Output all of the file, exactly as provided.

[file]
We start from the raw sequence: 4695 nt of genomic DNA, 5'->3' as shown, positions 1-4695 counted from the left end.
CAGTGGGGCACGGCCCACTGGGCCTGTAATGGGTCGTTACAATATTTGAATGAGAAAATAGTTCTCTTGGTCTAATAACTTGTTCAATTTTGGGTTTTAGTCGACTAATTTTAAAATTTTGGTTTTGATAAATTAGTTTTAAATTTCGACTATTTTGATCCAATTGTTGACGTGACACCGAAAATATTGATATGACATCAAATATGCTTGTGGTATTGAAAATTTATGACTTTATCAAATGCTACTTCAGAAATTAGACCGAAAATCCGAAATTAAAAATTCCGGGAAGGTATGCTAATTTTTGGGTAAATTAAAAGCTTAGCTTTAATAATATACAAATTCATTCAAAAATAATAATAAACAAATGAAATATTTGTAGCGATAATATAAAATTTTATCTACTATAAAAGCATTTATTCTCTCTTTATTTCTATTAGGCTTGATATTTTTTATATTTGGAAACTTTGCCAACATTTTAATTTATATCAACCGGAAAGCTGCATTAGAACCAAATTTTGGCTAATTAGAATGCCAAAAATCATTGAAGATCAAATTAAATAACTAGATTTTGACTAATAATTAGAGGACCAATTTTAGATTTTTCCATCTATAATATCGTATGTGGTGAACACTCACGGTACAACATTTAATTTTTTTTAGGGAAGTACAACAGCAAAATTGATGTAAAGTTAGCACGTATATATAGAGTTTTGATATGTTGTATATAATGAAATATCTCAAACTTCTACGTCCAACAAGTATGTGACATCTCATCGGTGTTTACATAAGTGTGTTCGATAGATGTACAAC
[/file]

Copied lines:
We start from the raw sequence: 4695 nt of genomic DNA, 5'->3' as shown, positions 1-4695 counted from the left end.
CAGTGGGGCACGGCCCACTGGGCCTGTAATGGGTCGTTACAATATTTGAATGAGAAAATAGTTCTCTTGGTCTAATAACTTGTTCAATTTTGGGTTTTAGTCGACTAATTTTAAAATTTTGGTTTTGATAAATTAGTTTTAAATTTCGACTATTTTGATCCAATTGTTGACGTGACACCGAAAATATTGATATGACATCAAATATGCTTGTGGTATTGAAAATTTATGACTTTATCAAATGCTACTTCAGAAATTAGACCGAAAATCCGAAATTAAAAATTCCGGGAAGGTATGCTAATTTTTGGGTAAATTAAAAGCTTAGCTTTAATAATATACAAATTCATTCAAAAATAATAATAAACAAATGAAATATTTGTAGCGATAATATAAAATTTTATCTACTATAAAAGCATTTATTCTCTCTTTATTTCTATTAGGCTTGATATTTTTTATATTTGGAAACTTTGCCAACATTTTAATTTATATCAACCGGAAAGCTGCATTAGAACCAAATTTTGGCTAATTAGAATGCCAAAAATCATTGAAGATCAAATTAAATAACTAGATTTTGACTAATAATTAGAGGACCAATTTTAGATTTTTCCATCTATAATATCGTATGTGGTGAACACTCACGGTACAACATTTAATTTTTTTTAGGGAAGTACAACAGCAAAATTGATGTAAAGTTAGCACGTATATATAGAGTTTTGATATGTTGTATATAATGAAATATCTCAAACTTCTACGTCCAACAAGTATGTGACATCTCATCGGTGTTTACATAAGTGTGTTCGATAGATGTACAAC